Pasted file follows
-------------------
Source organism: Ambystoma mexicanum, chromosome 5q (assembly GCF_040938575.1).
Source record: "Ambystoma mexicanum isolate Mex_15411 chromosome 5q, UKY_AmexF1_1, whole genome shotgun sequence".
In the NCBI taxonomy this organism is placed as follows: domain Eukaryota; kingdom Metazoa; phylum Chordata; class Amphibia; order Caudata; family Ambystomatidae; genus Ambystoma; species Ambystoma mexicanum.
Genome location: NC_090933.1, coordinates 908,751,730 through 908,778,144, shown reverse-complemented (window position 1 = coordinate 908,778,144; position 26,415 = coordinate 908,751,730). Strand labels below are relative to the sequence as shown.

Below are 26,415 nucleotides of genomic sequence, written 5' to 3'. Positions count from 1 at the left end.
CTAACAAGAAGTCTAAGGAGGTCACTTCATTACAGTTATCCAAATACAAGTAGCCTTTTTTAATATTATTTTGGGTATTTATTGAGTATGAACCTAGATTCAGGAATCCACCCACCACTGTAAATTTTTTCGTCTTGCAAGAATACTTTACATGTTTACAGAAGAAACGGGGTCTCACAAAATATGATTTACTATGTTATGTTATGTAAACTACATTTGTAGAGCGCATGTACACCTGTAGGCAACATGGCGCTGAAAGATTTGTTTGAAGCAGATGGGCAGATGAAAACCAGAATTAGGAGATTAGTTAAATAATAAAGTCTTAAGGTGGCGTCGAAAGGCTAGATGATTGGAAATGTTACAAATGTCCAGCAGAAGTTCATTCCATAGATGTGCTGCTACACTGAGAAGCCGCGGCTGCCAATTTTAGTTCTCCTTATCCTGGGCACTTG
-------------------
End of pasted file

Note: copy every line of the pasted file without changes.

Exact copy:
Source organism: Ambystoma mexicanum, chromosome 5q (assembly GCF_040938575.1).
Source record: "Ambystoma mexicanum isolate Mex_15411 chromosome 5q, UKY_AmexF1_1, whole genome shotgun sequence".
In the NCBI taxonomy this organism is placed as follows: domain Eukaryota; kingdom Metazoa; phylum Chordata; class Amphibia; order Caudata; family Ambystomatidae; genus Ambystoma; species Ambystoma mexicanum.
Genome location: NC_090933.1, coordinates 908,751,730 through 908,778,144, shown reverse-complemented (window position 1 = coordinate 908,778,144; position 26,415 = coordinate 908,751,730). Strand labels below are relative to the sequence as shown.

Below are 26,415 nucleotides of genomic sequence, written 5' to 3'. Positions count from 1 at the left end.
CTAACAAGAAGTCTAAGGAGGTCACTTCATTACAGTTATCCAAATACAAGTAGCCTTTTTTAATATTATTTTGGGTATTTATTGAGTATGAACCTAGATTCAGGAATCCACCCACCACTGTAAATTTTTTCGTCTTGCAAGAATACTTTACATGTTTACAGAAGAAACGGGGTCTCACAAAATATGATTTACTATGTTATGTTATGTAAACTACATTTGTAGAGCGCATGTACACCTGTAGGCAACATGGCGCTGAAAGATTTGTTTGAAGCAGATGGGCAGATGAAAACCAGAATTAGGAGATTAGTTAAATAATAAAGTCTTAAGGTGGCGTCGAAAGGCTAGATGATTGGAAATGTTACAAATGTCCAGCAGAAGTTCATTCCATAGATGTGCTGCTACACTGAGAAGCCGCGGCTGCCAATTTTAGTTCTCCTTATCCTGGGCACTTG